Her new novel about Washington society, mortal Friends was published in July.
Hordes of relatives and political favor seekers were in mortal peril if they arrived to freeload after dark.
Even before Sandy Hook, the mortal Kombat level of violence in movies was starting to feel unbearable.
On the other far end of the spectrum, admittedly, is the idea that our first president might have unsprung the mortal coil.
For, unlike your tombstone or even your mortal coil, your texts may be worth something.
Her love was deathless: how could she know that his was mortal?
They were fabled as seven sisters, and one lost her place in the sky by marrying a mortal.
The man was reeking with sweat, exhausted and in mortal fear.
Yet he knew that he was not fatally injured if he could stop that mortal drain of his wounds.
You will not breathe a word of what I have told you to any mortal, Valentine?
mid-14c., "deadly," also "doomed to die," from Old French mortel "destined to die; deserving of death," from Latin mortalis "subject to death, mortal, of a mortal, human," from mors (genitive mortis) "death," from PIE base *mer- "to die," with derivatives referring to death and human beings" (cf. Sanskrit mrtih "death," martah "mortal man;" Avestan miryeite "dies," Old Persian martiya- "man;" Armenian meranim "die;" Latin mori "to die;" Lithuanian mirtis "mortal man;" Greek brotos "mortal" (hence ambrotos "immortal"); Old Church Slavonic mrutvu "dead;" Old Irish marb, Welsh marw "died;" Old English morþ "murder"). The most widespread Indo-European root for "to die," forming the common word for it except in Greek and Germanic. Watkins says it is "possibly" the same as PIE *mer- "rub, pound, wear away" (see morbid).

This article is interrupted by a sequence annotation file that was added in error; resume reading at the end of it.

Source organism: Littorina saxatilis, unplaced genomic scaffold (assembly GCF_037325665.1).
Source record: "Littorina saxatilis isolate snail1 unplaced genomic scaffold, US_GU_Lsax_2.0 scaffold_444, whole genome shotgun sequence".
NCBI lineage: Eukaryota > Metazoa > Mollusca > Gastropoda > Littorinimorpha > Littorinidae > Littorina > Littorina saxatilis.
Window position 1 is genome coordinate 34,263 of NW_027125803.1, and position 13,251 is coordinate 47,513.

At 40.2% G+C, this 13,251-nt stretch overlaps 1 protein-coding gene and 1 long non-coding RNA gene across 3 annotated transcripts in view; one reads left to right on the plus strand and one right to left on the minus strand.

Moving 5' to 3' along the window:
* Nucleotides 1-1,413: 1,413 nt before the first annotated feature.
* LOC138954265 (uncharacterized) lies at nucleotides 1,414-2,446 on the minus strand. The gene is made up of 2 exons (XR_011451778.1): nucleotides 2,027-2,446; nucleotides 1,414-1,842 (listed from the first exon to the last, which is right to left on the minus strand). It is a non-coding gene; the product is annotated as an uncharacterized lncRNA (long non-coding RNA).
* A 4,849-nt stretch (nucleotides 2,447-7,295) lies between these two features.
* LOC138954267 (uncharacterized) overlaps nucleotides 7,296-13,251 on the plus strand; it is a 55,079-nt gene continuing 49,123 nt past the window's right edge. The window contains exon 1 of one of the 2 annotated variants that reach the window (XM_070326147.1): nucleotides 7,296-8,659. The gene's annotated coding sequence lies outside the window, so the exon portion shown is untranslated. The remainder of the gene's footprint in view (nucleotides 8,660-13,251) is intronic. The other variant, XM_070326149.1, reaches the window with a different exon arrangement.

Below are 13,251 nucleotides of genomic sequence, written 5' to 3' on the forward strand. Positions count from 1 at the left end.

"mortal thing or substance," 1520s, from mortal (adj.). Latin mortalis also was used as a noun, "a man, mortal, human being."
mortal mor·tal (môr'tl)
Liable or subject to death.
Causing death; fatal.